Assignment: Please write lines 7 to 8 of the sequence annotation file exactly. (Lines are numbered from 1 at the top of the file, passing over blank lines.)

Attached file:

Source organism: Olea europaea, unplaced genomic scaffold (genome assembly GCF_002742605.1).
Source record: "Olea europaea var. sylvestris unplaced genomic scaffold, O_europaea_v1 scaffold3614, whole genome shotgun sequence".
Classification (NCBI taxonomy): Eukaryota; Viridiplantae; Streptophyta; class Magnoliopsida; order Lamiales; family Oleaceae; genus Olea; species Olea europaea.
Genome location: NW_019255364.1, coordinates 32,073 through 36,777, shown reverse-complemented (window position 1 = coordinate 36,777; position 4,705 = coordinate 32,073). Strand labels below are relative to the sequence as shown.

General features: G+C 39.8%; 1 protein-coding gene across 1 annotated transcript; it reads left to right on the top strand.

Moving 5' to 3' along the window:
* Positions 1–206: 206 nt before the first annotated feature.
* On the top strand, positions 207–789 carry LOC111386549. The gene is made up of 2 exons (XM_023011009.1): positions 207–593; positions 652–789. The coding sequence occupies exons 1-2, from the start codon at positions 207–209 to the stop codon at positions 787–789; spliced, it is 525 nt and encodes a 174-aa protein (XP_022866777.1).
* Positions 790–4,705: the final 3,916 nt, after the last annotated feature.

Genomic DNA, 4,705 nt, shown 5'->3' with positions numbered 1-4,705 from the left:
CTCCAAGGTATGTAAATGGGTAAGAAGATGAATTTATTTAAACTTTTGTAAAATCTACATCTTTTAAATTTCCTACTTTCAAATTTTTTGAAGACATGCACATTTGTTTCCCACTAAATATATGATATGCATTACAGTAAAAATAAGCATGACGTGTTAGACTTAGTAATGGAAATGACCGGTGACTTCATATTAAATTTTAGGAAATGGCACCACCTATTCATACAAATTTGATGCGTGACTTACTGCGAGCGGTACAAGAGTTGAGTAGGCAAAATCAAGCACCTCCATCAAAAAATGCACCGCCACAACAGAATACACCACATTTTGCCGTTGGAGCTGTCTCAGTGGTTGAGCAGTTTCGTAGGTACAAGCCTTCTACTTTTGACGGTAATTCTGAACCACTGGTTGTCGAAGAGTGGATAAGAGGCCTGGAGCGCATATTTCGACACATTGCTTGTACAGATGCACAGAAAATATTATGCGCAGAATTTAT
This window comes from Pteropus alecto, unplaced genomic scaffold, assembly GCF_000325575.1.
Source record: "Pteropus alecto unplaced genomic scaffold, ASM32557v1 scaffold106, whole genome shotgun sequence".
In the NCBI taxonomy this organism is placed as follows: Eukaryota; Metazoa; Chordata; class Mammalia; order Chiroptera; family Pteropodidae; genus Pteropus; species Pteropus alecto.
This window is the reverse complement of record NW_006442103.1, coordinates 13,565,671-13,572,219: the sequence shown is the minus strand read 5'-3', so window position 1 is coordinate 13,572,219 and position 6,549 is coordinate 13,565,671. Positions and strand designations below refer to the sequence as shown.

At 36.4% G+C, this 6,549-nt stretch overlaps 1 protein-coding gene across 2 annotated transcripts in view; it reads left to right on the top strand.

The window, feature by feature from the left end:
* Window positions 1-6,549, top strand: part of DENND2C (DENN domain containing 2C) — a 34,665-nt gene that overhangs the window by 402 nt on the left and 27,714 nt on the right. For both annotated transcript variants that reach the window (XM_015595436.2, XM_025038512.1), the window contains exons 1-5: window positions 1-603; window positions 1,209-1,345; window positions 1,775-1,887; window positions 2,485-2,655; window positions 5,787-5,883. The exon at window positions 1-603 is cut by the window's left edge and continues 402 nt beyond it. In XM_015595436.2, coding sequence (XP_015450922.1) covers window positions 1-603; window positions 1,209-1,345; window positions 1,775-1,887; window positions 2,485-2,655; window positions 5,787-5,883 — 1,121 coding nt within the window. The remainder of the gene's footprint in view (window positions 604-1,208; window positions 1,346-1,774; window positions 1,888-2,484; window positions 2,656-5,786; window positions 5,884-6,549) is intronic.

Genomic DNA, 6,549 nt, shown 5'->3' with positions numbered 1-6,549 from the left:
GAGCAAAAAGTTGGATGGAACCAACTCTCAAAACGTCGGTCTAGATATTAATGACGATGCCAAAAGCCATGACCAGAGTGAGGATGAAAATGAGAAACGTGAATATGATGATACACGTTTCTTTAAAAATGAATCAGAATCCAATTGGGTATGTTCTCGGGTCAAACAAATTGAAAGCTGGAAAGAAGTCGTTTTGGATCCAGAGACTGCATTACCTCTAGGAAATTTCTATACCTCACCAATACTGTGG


* Positions 1–206: 206 nt before the first annotated feature.
* On the top strand, positions 207–789 carry LOC111386549. The gene is made up of 2 exons (XM_023011009.1): positions 207–593; positions 652–789. The coding sequence occupies exons 1-2, from the start codon at positions 207–209 to the stop codon at positions 787–789; spliced, it is 525 nt and encodes a 174-aa protein (XP_022866777.1).